Newland Communities’ land development partnership with a subsidiary of Japanese home builder Sekisui House more than tripled late last year with Sekisui buying out the interests of the California Public Employees’ Retirement System (CalPERS) in 28 Newland master-planned communities in 15 markets in 11 states.
Newland announced today the transaction with North America Sekisui House (NASH), which includes 16,300 housing units and 5,778 acres planned for commercial/retail use or currently being entitled for future development.
“This is a good thing for a whole bunch of reasons on a whole bunch of fronts,” said Newland CEO Robert B. McLeod. After taking heavy losses on its residential land investments during the real estate recession, CalPERS is moving some of its investments out of residential real estate, said McLeod. At the same time, Sekisui House has a desire to up its investment in the U.S. housing industry.
The sale price of CalPERS’ interest was not released because of confidentiality agreements.
McLeod said CalPERS’ managers took him up on his offer to buy out its interests in the Newland communities, interests that Sekisui quickly agreed to assume.
“All we have done is replace a capital partner for all these projects,” he said. “I think all three parties are happy.”
“The cool thing about it is Sekisui wants to invest in U.S. real estate. They have a lot of faith in the U.S. economy and U.S. business,” McLeod said. “They are one of the few investors putting money in land now. Nobody is investing in brand new deals now except Sekisui.”
McLeod praised CalPERS for its partnership with Newland that began in 1994, toward the end of the last housing recession in the United States. “They gave us a fund, several funds, and we co-invested with them. Over a period of time we bought and sold 45 communities in our run with CalPERS. CalPERS was really a great visionary in the early 1990s. They saved the home building business after the last recession in California.”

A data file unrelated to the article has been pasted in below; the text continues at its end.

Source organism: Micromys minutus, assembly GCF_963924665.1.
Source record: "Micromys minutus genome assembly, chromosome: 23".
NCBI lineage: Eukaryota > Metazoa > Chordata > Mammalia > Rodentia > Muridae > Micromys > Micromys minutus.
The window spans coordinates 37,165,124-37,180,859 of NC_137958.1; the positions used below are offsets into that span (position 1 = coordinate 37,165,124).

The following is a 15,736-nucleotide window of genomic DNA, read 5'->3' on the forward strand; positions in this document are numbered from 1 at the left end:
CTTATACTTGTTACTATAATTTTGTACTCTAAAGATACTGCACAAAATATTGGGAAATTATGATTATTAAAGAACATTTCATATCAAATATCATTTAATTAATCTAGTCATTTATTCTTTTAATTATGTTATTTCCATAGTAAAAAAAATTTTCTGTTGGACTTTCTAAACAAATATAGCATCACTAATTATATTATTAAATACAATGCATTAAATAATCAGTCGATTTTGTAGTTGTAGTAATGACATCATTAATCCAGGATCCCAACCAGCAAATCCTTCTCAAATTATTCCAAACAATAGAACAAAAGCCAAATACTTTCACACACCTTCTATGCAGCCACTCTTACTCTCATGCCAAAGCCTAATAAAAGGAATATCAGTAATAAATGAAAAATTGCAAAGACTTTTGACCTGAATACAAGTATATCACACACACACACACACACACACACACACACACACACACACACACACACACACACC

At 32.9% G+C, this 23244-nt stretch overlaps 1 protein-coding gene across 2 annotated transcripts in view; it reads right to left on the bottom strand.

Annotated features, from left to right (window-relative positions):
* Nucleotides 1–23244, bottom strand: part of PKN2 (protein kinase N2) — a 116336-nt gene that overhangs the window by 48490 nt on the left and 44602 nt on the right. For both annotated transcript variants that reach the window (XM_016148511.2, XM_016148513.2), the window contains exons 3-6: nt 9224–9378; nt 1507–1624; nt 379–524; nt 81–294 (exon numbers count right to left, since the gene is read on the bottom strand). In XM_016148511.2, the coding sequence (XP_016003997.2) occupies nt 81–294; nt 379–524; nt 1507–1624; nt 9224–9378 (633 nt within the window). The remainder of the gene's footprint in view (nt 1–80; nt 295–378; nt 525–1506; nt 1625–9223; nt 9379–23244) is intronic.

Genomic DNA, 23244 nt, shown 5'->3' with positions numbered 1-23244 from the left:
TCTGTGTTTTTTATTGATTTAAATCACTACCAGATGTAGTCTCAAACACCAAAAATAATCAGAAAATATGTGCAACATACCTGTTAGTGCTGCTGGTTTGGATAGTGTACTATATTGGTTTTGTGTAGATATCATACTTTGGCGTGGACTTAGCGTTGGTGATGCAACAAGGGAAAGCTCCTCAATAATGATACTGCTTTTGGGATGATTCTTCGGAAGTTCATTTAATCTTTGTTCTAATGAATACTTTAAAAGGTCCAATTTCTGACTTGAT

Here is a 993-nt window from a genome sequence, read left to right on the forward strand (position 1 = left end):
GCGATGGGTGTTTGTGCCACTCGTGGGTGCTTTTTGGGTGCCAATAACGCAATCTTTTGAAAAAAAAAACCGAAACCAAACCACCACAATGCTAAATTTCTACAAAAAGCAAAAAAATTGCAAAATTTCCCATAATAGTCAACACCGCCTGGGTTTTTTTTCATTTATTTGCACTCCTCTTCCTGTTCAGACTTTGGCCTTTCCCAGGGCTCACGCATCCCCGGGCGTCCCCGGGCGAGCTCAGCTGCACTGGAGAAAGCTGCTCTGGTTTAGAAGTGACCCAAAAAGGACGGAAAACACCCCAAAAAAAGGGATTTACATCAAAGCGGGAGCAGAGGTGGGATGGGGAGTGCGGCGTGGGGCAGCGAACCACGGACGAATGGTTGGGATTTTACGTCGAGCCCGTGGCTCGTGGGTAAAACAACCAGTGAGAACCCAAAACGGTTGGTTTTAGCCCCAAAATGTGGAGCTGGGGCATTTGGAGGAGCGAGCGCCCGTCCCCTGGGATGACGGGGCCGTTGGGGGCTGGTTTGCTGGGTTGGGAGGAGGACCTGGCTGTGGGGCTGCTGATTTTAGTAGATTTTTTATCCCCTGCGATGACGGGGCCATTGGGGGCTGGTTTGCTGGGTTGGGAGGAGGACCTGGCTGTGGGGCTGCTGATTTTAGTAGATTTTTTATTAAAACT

And, during the current housing downturn, CalPERS, unlike many banks and other housing investors, didn’t run from its commitments, McLeod said. “When the going got rough this go around in 2006 and 2007 they really hung in there. These guys hung in there all the way through.”
In fact, CalPERS remains a partner in some land investments with Newland, including seven larger raw-land projects, McLeod said.
The new Sekisui investment is its third with Newland in 16 months. In August 2010, Sekisui and Newland bought 492 acres of undeveloped land next to Newland’s Cinco Ranch community in Houston for 1,200 homes. And in March of 2011, they acquired 4,218 acres in the Seattle-Tacoma metro area of Pierce County, Wash., in the shadow of Mount Rainier. Six thousand homes are planned for that community, recently named Tahaleh, as well as a town center.
With a financial partner interested in aggressive real estate investment, McLeod said to expect more purchases with Sekisui, elaborating that there are two deals “in the hopper” now.
McLeod said Sekisui House, which is Japan’s largest builder, has no intention of building homes in the United States, only investing in the development of lots to sell to American home builders. The partnership with Sekisui has been copacetic so far with Newland and Sekisui sharing many business philosophies, particularly the desire to build sustainable communities and a rigorous customer-first focus.
“Myself and the leadership team at NASH are committed to continuing this success and looking for ways to integrate some of our company’s design and planning philosophies with Newland’s,” said Satoshi Yoshimura, North America Sekisui’s Arlington, Va.–based president and chief operating officer in the news release on the sale.
Communities included in the sale include:
1. 4S Ranch, San Diego
2. Merriam Mountain, San Diego
3. Torrey Hills, San Diego
4. Paseo del Sol, Temecula, Calif.
5. Stonegate, Denver
6. Bexley, Tampa, Fla.
7. FishHawk Ranch, Tampa, Fla.
8. Lake Hutto, Tampa, Fla.
9. MiraBay, Tampa, Fla.
10. Waterset, Tampa, Fla.
11. Sterling on the Lake, Atlanta
12. Clarksburg Town Center, Clarksburg, Md.
13. Jamaica, Cottage Grove, Minn.
14. Stonemill Farms, Woodbury, Minn.
15. Briar Chapel, Chapel Hill, N.C.
16. Churton Grove, Hillsborough, N.C.
17. Reed’s Crossing, Hillsboro, Ore.
18. Taralon, Happy Valley, Ore.
19. Lakeshore on Lake Wylie, Tega Cay, S.C.
20. Cinco Ranch, Katy, Texas
21. Eagle Springs, Houston
22. Falcon Pointe, Pflugerville, Texas
23. Stonebridge (golf course), Dallas
24. Summerwood, Houston
25. Telfair, Sugarland, Houston
26. Teravista, Round Rock, Texas
27. Creekstone, Kennewick, Wash.
28. Eagle Ridge, Spokane, Wash.
Teresa Burney is a senior editor for Builder magazine.